Date of Award
Wyndol C. Furman
adolescence, compliance, dating anxiety, jealousy, romantic competence, social anxiety
Dating is normative in adolescence and young adulthood, but can be disrupted and distressing to individuals experiencing dating anxiety. Cognitive-behavioral theories suggest dating anxiety impacts romantic cognitions and behaviors, and romantic cognitions and behaviors impact dating anxiety. Thus far, investigators have been unable to explore the interplay between dating anxiety and romantic cognitions and behaviors because studies are limited by cross-sectional designs. The present study examined longitudinal associations between two types of dating anxiety (dating interactions and active intentions for dating) and romantic appeal, jealousy, and compliance during conflict. Two hundred adolescents participated in the study, which began in the 10th grade and continued for nearly eight years. Autoregressive latent trajectory models revealed appeal, jealousy and compliance were concurrently associated with dating anxiety from adolescence to young adulthood. These cognitions and behaviors also predicted changes in dating anxiety during adolescence and young adulthood, but not vice versa, with one exception. There was some evidence that anxiety predicts an increase in jealousy over time. The findings suggest cognitive modifications of romantic appeal and jealousy as well as social skills interventions to reduce jealous behavior and submissive compliance during conflict could have ongoing benefits for dating anxious individuals. Bidirectional associations between active intentions anxiety and jealousy also highlight jealousy's role in maintaining anxiety. This study moves the field toward an ultimate goal of enabling adolescents and young adults with dating anxiety to initiate, develop, and maintain beneficial romantic relationships.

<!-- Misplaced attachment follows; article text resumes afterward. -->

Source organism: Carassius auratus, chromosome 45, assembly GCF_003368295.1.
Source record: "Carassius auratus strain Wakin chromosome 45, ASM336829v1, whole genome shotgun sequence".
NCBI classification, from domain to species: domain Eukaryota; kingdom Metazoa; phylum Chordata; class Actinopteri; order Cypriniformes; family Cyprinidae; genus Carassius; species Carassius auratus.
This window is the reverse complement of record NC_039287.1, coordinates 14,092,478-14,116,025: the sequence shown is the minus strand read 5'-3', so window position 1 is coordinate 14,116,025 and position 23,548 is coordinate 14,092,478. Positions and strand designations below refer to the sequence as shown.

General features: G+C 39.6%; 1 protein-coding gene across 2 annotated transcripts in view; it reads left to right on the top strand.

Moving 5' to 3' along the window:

Winkles, Jessica, "Longitudinal Interplay of Dating Anxiety and Romantic Cognitions and Behaviors from Adolescence to Young Adulthood" (2013). Electronic Theses and Dissertations. 712.
Recieved from ProQuest